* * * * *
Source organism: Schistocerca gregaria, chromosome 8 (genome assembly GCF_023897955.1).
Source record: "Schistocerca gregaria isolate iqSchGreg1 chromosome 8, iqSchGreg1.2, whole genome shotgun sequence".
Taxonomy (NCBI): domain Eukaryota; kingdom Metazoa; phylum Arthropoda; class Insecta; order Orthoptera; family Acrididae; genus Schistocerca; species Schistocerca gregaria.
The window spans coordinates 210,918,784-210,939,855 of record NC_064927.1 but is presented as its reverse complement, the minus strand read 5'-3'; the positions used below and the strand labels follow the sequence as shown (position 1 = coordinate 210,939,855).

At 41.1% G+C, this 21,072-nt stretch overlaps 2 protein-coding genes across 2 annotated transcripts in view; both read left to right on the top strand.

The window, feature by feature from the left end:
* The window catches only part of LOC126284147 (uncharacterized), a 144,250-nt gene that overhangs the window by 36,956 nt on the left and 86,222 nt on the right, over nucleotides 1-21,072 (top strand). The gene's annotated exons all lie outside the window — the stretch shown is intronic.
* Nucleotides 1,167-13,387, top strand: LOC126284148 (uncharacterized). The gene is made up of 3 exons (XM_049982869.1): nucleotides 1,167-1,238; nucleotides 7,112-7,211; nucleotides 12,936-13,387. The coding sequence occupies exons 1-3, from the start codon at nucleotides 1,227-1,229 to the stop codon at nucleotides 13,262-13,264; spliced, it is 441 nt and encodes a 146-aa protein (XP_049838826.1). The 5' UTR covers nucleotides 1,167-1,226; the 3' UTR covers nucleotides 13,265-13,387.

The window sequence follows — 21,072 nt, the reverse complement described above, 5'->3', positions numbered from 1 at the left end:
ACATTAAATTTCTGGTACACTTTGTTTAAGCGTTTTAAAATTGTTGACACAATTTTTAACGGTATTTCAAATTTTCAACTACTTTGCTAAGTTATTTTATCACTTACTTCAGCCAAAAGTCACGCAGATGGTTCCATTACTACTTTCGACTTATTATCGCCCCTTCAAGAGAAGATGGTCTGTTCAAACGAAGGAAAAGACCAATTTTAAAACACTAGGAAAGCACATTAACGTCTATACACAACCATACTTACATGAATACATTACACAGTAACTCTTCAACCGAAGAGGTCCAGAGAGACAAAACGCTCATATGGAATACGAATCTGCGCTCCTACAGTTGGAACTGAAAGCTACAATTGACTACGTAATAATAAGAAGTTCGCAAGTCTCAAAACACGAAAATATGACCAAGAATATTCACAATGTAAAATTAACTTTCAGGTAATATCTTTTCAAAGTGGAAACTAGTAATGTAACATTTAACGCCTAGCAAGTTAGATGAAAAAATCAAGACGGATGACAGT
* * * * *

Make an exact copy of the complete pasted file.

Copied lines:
Source organism: Schistocerca gregaria, chromosome 8 (genome assembly GCF_023897955.1).
Source record: "Schistocerca gregaria isolate iqSchGreg1 chromosome 8, iqSchGreg1.2, whole genome shotgun sequence".
Taxonomy (NCBI): domain Eukaryota; kingdom Metazoa; phylum Arthropoda; class Insecta; order Orthoptera; family Acrididae; genus Schistocerca; species Schistocerca gregaria.
The window spans coordinates 210,918,784-210,939,855 of record NC_064927.1 but is presented as its reverse complement, the minus strand read 5'-3'; the positions used below and the strand labels follow the sequence as shown (position 1 = coordinate 210,939,855).

At 41.1% G+C, this 21,072-nt stretch overlaps 2 protein-coding genes across 2 annotated transcripts in view; both read left to right on the top strand.

The window, feature by feature from the left end:
* The window catches only part of LOC126284147 (uncharacterized), a 144,250-nt gene that overhangs the window by 36,956 nt on the left and 86,222 nt on the right, over nucleotides 1-21,072 (top strand). The gene's annotated exons all lie outside the window — the stretch shown is intronic.
* Nucleotides 1,167-13,387, top strand: LOC126284148 (uncharacterized). The gene is made up of 3 exons (XM_049982869.1): nucleotides 1,167-1,238; nucleotides 7,112-7,211; nucleotides 12,936-13,387. The coding sequence occupies exons 1-3, from the start codon at nucleotides 1,227-1,229 to the stop codon at nucleotides 13,262-13,264; spliced, it is 441 nt and encodes a 146-aa protein (XP_049838826.1). The 5' UTR covers nucleotides 1,167-1,226; the 3' UTR covers nucleotides 13,265-13,387.

The window sequence follows — 21,072 nt, the reverse complement described above, 5'->3', positions numbered from 1 at the left end:
ACATTAAATTTCTGGTACACTTTGTTTAAGCGTTTTAAAATTGTTGACACAATTTTTAACGGTATTTCAAATTTTCAACTACTTTGCTAAGTTATTTTATCACTTACTTCAGCCAAAAGTCACGCAGATGGTTCCATTACTACTTTCGACTTATTATCGCCCCTTCAAGAGAAGATGGTCTGTTCAAACGAAGGAAAAGACCAATTTTAAAACACTAGGAAAGCACATTAACGTCTATACACAACCATACTTACATGAATACATTACACAGTAACTCTTCAACCGAAGAGGTCCAGAGAGACAAAACGCTCATATGGAATACGAATCTGCGCTCCTACAGTTGGAACTGAAAGCTACAATTGACTACGTAATAATAAGAAGTTCGCAAGTCTCAAAACACGAAAATATGACCAAGAATATTCACAATGTAAAATTAACTTTCAGGTAATATCTTTTCAAAGTGGAAACTAGTAATGTAACATTTAACGCCTAGCAAGTTAGATGAAAAAATCAAGACGGATGACAGT